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Viagra to Treat, Even Prevent, Alzheimer’s? Early Research Leads to New Clinical Trial

December 15, 2021

It might not be the first medication you’d think of to prevent and treat Alzheimer’s disease, but Viagra showed great promise in a new study

Viagra, or sildenafil, has Food and Drug Administration approval for erectile dysfunction and pulmonary hypertension. But the news, published by Cleveland Clinic researchers in Nature Aging, originates from a large-scale analysis of data on more than 7 million patients, examining 1,600 FDA-approved drugs as potential therapies for Alzheimer’s.

Backed by the National Institutes of Health, the researchers associated Viagra with a 69 percent drop in the incidence of Alzheimer’s. The next step will be a clinical trial examining its effectiveness in patients with the disease.

Dr. Amy Sanders, director of the Memory Care Center with Hartford HealthCare’s Ayer Neuroscience Institute, was cautiously optimistic.

“There is a long history in Alzheimer’s disease care and research of excitement generated by a preliminary finding, only to learn it does not hold when studied more carefully,” she said.

This method of researching drugs for diseases is like “repurposing” them for different therapeutic processes, something that is appealing given time-consuming and expensive nature of the usual drug discovery process, Dr. Sanders said.

“These researchers were particularly interested in drugs that could affect both amyloid and tau, the two proteins that together cause Alzheimer’s disease,” she noted, adding that the research revealed that people with coronary artery disease, hypertension and diabetes benefitted from Viagra, as did those who did not have such vascular risk factors.

Once they noticed this “signal” for Viagra, the researchers then tested their hypothesis using an Alzheimer’s disease brain cell model. In doing so, they found the medication increased brain cell growth and decreased Alzheimer-like pathological changes in the protein tau. While most research and drug development has focused on the role of amyloid in Alzheimer’s, tau pathology actually correlates more closely with cognitive function in patients with the disease.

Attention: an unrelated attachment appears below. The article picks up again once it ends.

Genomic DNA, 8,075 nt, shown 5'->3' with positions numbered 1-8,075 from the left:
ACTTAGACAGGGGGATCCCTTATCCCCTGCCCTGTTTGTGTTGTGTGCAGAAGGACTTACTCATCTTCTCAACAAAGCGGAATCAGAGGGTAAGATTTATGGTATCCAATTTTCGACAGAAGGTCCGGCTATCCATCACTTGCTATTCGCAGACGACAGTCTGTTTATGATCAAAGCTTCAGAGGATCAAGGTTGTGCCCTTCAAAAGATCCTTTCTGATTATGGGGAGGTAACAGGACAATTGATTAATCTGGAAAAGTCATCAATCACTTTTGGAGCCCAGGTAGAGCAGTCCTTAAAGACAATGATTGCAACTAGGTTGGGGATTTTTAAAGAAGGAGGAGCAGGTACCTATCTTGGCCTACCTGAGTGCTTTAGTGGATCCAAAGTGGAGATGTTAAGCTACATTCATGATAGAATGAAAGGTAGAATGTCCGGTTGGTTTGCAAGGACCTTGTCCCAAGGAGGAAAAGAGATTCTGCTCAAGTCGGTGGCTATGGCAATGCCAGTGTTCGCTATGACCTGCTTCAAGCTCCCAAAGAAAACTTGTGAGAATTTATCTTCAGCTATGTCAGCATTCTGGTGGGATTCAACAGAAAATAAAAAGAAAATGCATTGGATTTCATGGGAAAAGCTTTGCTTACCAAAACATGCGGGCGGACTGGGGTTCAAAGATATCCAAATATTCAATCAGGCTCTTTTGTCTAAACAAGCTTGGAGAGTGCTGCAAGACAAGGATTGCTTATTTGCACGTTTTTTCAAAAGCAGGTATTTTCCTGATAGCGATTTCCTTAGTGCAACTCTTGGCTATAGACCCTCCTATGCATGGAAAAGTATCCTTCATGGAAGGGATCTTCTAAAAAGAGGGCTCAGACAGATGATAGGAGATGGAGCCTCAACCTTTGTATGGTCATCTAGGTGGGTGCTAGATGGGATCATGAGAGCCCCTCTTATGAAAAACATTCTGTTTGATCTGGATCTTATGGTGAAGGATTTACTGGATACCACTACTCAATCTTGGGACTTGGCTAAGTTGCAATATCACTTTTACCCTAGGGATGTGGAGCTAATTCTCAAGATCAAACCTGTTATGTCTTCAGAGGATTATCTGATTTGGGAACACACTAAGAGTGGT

“Having a plausible mechanism that involves tau indeed piques interest in more research in this area,” Dr. Sanders said.

Cleveland Clinic researchers are planning a “mechanistic trial,” or one seeking to understand a biological process and/or the process by which sildenafil caused the cellular changes in the brain.  she added.

“Combining this sort of ‘big data’ approach with drug ‘repurposing’ is relatively novel and seems to be paying dividends already. One can imagine a similar approach to other neurodegenerative diseases,” Dr. Sanders said. “In Alzheimer’s, where the results of research into effective treatments have long been disappointing, a new approach that might uncover unexpected treatments with underlying biological plausibility is intriguing.”

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